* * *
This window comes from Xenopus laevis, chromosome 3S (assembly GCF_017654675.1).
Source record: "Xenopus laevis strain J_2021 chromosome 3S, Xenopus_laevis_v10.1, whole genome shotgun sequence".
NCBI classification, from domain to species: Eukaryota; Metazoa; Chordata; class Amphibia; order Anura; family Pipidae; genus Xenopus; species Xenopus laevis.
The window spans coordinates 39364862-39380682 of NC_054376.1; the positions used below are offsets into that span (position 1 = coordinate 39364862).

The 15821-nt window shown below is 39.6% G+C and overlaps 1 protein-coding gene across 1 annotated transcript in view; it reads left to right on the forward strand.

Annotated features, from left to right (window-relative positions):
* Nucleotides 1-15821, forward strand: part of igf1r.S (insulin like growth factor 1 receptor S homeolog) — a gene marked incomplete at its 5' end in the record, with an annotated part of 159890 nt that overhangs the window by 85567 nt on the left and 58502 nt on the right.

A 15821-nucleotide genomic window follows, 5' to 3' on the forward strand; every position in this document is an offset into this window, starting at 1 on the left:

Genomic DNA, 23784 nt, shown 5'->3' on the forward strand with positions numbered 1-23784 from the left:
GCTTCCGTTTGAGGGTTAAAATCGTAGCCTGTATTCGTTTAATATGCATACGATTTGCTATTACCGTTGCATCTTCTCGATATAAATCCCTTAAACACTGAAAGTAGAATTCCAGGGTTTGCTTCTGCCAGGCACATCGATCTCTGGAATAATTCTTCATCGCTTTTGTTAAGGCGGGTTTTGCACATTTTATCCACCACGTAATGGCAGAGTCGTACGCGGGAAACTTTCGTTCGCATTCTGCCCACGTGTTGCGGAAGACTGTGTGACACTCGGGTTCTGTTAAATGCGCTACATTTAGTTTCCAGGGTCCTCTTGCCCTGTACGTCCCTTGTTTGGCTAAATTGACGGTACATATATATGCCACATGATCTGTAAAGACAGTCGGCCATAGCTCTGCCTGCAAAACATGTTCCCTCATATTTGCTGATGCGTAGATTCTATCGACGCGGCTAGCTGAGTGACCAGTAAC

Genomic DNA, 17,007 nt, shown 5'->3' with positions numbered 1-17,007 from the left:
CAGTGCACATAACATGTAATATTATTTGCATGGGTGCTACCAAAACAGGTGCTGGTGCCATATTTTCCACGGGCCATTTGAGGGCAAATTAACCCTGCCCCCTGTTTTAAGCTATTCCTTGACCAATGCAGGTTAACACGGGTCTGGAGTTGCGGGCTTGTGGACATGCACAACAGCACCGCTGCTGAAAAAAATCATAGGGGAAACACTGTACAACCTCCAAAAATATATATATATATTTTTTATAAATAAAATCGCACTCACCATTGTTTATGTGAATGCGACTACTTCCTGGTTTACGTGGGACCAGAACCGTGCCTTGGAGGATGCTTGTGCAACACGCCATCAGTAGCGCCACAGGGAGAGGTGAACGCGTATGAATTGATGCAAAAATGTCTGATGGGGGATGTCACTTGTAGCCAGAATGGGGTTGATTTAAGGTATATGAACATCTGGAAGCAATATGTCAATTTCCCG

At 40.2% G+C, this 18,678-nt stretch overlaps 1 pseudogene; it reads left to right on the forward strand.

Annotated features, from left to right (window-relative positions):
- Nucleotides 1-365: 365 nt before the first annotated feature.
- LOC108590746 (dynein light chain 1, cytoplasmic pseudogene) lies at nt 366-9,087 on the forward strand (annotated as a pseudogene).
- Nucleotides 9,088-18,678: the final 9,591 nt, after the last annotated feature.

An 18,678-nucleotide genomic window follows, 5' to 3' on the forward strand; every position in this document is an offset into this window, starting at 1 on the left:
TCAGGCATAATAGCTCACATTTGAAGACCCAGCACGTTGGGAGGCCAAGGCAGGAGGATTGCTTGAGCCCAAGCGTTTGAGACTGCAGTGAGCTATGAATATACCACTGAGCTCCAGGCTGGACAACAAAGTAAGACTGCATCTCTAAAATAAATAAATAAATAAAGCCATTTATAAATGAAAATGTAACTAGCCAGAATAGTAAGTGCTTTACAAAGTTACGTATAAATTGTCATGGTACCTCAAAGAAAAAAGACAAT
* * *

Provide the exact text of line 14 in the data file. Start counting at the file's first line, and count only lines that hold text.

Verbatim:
Annotated features, from left to right (window-relative positions):